Those teeth weren’t cut on my own experiences with the sport, unfortunately, or maybe not so unfortunately given that the one summer I got to try my hand at the game, new glove and all,  the only stop I ever made with the ball was with my head.  Things went seriously south after that and I couldn’t wait for summer to be over and my timid participation with the team complete.  Robin, on the other baseball-gloved hand, was told by her teammates during her short run with the sport, to step into the ball and try to get hit as it was a sure fire way to get to base, which she found to be the easier option. Give us roller skates, or hula hoops or a bar on a swing set for skin the cats, but leave the bats and balls for someone else, I’m afraid.  I do, however, have very fond memories of baseball as a kid, but hardly while wearing that stiff leather glove on my left hand.  My Grandpa loved baseball and enjoyed playing the sport as a young man.  When I hear a game on the radio,  I can’t help but think of him on his porch swing listening to the Kansas City Athletics games on his transistor radio.  It is the sound of summer and comfort to me.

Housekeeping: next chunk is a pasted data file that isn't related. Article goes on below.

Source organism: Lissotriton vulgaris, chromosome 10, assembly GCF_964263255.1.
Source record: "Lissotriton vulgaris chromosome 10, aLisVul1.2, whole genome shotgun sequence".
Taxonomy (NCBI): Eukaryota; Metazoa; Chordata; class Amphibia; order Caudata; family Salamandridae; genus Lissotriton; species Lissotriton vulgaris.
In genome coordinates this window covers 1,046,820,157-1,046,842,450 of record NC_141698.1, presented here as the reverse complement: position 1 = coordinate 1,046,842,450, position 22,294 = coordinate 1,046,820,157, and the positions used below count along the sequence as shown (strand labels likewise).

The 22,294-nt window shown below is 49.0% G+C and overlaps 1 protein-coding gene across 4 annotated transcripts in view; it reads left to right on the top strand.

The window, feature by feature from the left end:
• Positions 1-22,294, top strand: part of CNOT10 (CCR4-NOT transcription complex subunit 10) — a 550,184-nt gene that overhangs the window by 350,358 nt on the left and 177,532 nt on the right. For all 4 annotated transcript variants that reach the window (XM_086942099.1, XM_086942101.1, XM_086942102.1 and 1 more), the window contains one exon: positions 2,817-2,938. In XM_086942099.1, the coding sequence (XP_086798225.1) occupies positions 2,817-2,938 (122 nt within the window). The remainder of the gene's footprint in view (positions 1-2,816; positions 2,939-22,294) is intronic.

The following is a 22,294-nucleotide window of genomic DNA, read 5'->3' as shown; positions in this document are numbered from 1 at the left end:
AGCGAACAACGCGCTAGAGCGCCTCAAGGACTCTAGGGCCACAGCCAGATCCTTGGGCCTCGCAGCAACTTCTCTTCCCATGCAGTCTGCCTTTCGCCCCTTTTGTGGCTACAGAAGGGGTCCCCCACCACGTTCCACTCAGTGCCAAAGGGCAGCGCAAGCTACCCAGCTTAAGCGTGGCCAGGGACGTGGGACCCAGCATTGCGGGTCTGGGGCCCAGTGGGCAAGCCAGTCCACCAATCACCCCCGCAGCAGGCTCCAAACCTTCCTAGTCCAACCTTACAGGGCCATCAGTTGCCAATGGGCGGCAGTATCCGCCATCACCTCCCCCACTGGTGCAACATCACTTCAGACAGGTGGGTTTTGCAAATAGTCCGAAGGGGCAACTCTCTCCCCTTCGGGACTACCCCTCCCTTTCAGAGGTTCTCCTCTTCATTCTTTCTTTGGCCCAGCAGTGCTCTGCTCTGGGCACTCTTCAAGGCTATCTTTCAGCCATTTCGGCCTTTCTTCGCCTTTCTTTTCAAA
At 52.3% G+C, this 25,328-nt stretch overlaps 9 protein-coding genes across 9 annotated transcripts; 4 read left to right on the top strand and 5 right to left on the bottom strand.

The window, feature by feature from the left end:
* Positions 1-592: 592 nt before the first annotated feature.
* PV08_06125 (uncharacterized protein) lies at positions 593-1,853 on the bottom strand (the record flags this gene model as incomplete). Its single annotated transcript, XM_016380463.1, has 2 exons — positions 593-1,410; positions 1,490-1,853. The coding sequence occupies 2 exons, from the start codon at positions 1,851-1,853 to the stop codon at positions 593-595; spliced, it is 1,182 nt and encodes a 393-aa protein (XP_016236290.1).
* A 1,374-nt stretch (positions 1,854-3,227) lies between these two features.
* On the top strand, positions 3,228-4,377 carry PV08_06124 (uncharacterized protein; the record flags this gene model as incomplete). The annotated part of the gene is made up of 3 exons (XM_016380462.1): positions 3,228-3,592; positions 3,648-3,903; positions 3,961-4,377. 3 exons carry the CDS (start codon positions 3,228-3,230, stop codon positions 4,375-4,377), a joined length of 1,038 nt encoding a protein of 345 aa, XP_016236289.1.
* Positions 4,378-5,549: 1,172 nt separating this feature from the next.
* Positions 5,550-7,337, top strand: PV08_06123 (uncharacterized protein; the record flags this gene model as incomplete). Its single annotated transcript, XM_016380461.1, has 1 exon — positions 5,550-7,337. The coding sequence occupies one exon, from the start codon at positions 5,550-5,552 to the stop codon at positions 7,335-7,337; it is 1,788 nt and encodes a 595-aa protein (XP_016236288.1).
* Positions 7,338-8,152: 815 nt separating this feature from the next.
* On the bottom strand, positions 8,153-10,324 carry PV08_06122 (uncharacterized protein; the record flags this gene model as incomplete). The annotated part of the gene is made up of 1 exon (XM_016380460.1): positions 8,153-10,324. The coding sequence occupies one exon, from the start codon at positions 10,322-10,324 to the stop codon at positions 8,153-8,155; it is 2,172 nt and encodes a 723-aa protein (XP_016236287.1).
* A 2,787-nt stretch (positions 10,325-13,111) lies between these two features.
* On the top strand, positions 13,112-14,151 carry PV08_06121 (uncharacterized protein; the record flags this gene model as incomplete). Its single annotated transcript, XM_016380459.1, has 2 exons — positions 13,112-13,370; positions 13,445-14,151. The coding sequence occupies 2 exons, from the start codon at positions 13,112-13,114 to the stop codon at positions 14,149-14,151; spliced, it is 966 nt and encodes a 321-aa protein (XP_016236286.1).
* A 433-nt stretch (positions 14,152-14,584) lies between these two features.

I was lucky enough to see a World Series game in 1985, 30 years ago, when I was 30,  which was all very exciting, but it paled in comparison to what I was feeling last night, 30 years later, when we won again.  I didn’t feel the connection to the team that I  feel now and have to think that the tremendous change in communication has a whole lot to do with it.  If I had a thought about Saberhagen or Brett or White or any of the other guys who represented the Kansas City Royals in the 1985 World Series, I most likely kept it to myself, or possibly shared it with those seated near me in the stands along with the handful of people that would hear my stories post game. There was no social media love, no connections to players after seeing videos of amazing plays or post game comments, but rather, a narrow window that the print and broadcast media had total dibs on, and if you missed it… well, you missed it.  It also had to be good enough information to share that you were willing to pay for a long distance call to chat with someone who didn’t happen to share your area code.  None of the current Royals players have graced my dinner table, met me for coffee or texted me their ideas on something, yet I  feel like I know them, as do thousands and thousands of other fans, simply because of what’s been shared.